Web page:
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06.26.2013

Chicago Young Adult Migration Analysis

As part of the second quarter 2013 release of the Illinois Innovation Index, World Business Chicago used U.S. Census American Community Survey data to analyze young adult migration to and from the Chicago metro region. Below is a brief overview and methodology of that analysis. – by Tedd Carrison

Overview

In April, the U.S. Census Bureau released county-to-county migration data using responses from the 2010 5-year American Community Survey. In addition to migration totals, these numbers were divided into 15 age cohorts; the following analysis includes results for the two cohorts that span ages 25 to 34[1]. This age range was chosen under the assumption that by age 25 many college undergraduates have graduated, so the data better represent professional, not academic, location decisions.

When looking at the 25-34 age cohort, the Chicago-Naperville-Elgin metropolitan statistical area (MSA) showed statistically significant net flows of residents from/to 28 other MSAs – in other words, accounting for the survey’s margins of error, 28 MSAs had outflows from Chicago that were statistically different from their inflows to Chicago. Of these 28 MSAs, Chicago attracted net gains from 12, and suffered net losses to 16. Chicago’s significant net gains came primarily from Midwestern college towns, while its significant net losses were largely to major western MSAs, including Los Angeles, Denver, Phoenix, Austin, San Antonio, and Portland (OR).

Methodology 

The following steps were taken to calculate the Chicago MSA’s migration totals:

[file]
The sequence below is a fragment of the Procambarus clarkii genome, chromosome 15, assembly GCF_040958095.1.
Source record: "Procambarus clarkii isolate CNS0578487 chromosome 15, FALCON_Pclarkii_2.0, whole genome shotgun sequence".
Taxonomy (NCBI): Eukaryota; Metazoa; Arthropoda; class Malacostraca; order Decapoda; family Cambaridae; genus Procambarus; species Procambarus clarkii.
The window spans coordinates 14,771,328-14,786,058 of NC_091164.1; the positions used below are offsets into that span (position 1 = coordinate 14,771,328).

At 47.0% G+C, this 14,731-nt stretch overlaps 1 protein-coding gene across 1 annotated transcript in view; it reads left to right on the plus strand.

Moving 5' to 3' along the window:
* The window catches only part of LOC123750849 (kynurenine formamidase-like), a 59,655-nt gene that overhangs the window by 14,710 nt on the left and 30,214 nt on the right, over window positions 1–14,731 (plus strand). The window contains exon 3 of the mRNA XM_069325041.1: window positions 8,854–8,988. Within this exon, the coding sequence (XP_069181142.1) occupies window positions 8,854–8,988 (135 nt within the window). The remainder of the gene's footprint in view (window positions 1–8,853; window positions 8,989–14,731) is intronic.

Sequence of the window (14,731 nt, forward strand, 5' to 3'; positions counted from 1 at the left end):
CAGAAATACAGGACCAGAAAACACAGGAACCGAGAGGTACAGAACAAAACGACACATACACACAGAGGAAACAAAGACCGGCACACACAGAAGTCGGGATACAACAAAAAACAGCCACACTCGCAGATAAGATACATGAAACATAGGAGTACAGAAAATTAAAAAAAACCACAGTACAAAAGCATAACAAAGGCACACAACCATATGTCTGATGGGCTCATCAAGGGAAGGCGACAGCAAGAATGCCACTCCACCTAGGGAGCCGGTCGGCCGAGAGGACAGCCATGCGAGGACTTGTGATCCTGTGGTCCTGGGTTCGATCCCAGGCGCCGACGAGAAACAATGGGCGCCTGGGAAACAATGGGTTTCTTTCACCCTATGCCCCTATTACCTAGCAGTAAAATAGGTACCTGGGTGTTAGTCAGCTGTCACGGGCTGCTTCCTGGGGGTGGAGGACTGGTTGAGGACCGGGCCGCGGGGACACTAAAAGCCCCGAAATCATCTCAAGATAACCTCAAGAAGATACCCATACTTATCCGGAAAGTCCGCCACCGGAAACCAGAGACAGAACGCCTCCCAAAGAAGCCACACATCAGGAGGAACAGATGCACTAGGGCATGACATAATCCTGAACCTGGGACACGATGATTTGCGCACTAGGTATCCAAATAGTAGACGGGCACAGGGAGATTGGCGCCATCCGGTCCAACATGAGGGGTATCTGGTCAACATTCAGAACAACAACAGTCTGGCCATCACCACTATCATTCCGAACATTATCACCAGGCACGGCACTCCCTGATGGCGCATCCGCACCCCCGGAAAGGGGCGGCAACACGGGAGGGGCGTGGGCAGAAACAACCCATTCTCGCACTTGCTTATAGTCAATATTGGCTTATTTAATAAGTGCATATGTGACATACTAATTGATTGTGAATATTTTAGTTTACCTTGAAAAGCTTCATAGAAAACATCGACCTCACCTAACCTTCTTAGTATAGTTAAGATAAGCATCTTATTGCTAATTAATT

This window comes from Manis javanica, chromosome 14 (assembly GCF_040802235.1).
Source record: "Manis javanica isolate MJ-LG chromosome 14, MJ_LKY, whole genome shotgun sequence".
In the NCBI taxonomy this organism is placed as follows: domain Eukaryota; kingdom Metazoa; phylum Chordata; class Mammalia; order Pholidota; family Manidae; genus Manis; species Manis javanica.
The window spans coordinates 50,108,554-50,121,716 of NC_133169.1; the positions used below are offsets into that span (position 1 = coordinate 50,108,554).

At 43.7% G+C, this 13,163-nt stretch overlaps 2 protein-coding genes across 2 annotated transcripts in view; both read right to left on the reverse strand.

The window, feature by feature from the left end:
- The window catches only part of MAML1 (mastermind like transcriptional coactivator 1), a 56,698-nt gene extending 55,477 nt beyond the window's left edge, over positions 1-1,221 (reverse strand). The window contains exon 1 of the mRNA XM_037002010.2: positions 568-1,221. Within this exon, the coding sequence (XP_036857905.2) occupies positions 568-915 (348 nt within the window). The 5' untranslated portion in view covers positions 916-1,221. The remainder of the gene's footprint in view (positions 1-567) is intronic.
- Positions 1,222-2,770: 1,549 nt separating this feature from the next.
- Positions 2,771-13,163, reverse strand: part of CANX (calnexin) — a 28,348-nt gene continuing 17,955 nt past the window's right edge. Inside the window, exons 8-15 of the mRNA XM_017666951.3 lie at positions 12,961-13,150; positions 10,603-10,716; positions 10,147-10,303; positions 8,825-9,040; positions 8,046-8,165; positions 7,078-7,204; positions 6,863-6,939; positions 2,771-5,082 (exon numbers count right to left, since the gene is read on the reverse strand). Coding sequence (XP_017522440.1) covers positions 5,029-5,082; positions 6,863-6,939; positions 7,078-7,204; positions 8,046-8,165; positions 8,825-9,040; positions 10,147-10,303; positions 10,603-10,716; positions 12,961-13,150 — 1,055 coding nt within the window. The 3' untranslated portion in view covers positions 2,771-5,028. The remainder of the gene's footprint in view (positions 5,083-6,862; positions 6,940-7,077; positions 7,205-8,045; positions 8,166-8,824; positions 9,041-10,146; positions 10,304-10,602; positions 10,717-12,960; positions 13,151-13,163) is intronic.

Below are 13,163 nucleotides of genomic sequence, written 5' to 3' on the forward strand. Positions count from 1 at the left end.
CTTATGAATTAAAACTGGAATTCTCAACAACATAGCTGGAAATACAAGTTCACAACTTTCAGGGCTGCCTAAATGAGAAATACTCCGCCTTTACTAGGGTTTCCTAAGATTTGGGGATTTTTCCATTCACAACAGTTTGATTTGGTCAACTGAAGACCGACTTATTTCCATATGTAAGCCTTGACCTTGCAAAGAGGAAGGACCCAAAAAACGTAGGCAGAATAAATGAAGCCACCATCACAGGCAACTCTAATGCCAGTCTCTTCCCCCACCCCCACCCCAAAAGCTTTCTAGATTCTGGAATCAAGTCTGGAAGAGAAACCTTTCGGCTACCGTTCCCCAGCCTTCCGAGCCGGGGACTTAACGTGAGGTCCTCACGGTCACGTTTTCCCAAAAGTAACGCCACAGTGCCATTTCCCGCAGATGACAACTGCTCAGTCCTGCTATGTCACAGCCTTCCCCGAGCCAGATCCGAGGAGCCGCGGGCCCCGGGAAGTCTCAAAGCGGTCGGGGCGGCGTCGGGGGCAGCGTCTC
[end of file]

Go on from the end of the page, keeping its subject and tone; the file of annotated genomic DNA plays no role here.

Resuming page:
1. The ACS county-to-county data were joined to a table of MSA definitions released by the U.S. Office of Management and Budget in February 2013. Using the origin and destination county fields, the ACS numbers were grouped by MSA.
  2. Aggregate inflows, outflows, net flows, and margins of error were calculated for each MSA that shared a migration relationship with Chicago. The method outlined on page 52 (A-14) of the ACS General Users Handbook was used to calculate the aggregate margins of error.
  3. To determine statistical significance, the aggregate flows and margins of error were applied to the method outlined on page 56 (A-18) of the ACS General Users Handbook. If the inflow from an MSA was significantly different from the outflow to that MSA, the net gain/loss was included in the results described above. All margins of error and significance tests were calculated at 90 percent confidence, the Census Bureau’s standard level.

[1] Due to confidentiality concerns, the Census Bureau suppressed nearly one third of all records for the 25-34 age cohorts, representing nearly one quarter of all migrants.

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